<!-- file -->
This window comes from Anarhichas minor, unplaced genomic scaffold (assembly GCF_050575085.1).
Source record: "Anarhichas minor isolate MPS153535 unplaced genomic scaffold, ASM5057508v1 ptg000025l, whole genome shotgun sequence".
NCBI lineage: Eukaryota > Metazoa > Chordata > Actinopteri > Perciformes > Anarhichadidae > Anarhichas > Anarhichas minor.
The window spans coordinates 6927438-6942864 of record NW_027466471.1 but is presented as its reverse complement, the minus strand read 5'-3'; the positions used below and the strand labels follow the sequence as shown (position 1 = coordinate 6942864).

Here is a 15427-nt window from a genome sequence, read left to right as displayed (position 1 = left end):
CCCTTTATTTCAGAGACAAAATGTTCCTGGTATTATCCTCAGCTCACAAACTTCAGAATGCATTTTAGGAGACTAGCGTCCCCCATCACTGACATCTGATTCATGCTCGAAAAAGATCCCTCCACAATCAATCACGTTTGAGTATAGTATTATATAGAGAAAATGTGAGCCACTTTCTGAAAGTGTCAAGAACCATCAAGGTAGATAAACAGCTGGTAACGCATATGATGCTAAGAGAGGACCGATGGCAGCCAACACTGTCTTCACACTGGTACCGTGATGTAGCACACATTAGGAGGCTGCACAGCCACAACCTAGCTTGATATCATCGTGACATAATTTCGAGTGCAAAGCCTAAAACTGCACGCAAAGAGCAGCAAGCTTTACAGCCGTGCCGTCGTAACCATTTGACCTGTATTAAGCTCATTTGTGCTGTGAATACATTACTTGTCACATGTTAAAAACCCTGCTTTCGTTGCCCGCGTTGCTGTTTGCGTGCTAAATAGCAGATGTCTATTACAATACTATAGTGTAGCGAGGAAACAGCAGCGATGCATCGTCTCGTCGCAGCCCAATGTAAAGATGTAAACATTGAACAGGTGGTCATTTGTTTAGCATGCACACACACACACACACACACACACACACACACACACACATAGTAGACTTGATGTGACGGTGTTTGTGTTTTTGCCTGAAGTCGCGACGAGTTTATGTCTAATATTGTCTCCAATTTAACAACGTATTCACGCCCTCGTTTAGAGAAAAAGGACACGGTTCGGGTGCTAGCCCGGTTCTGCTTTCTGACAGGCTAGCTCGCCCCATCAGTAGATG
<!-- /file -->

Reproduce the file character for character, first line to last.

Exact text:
This window comes from Anarhichas minor, unplaced genomic scaffold (assembly GCF_050575085.1).
Source record: "Anarhichas minor isolate MPS153535 unplaced genomic scaffold, ASM5057508v1 ptg000025l, whole genome shotgun sequence".
NCBI lineage: Eukaryota > Metazoa > Chordata > Actinopteri > Perciformes > Anarhichadidae > Anarhichas > Anarhichas minor.
The window spans coordinates 6927438-6942864 of record NW_027466471.1 but is presented as its reverse complement, the minus strand read 5'-3'; the positions used below and the strand labels follow the sequence as shown (position 1 = coordinate 6942864).

Here is a 15427-nt window from a genome sequence, read left to right as displayed (position 1 = left end):
CCCTTTATTTCAGAGACAAAATGTTCCTGGTATTATCCTCAGCTCACAAACTTCAGAATGCATTTTAGGAGACTAGCGTCCCCCATCACTGACATCTGATTCATGCTCGAAAAAGATCCCTCCACAATCAATCACGTTTGAGTATAGTATTATATAGAGAAAATGTGAGCCACTTTCTGAAAGTGTCAAGAACCATCAAGGTAGATAAACAGCTGGTAACGCATATGATGCTAAGAGAGGACCGATGGCAGCCAACACTGTCTTCACACTGGTACCGTGATGTAGCACACATTAGGAGGCTGCACAGCCACAACCTAGCTTGATATCATCGTGACATAATTTCGAGTGCAAAGCCTAAAACTGCACGCAAAGAGCAGCAAGCTTTACAGCCGTGCCGTCGTAACCATTTGACCTGTATTAAGCTCATTTGTGCTGTGAATACATTACTTGTCACATGTTAAAAACCCTGCTTTCGTTGCCCGCGTTGCTGTTTGCGTGCTAAATAGCAGATGTCTATTACAATACTATAGTGTAGCGAGGAAACAGCAGCGATGCATCGTCTCGTCGCAGCCCAATGTAAAGATGTAAACATTGAACAGGTGGTCATTTGTTTAGCATGCACACACACACACACACACACACACACACACACACACACATAGTAGACTTGATGTGACGGTGTTTGTGTTTTTGCCTGAAGTCGCGACGAGTTTATGTCTAATATTGTCTCCAATTTAACAACGTATTCACGCCCTCGTTTAGAGAAAAAGGACACGGTTCGGGTGCTAGCCCGGTTCTGCTTTCTGACAGGCTAGCTCGCCCCATCAGTAGATG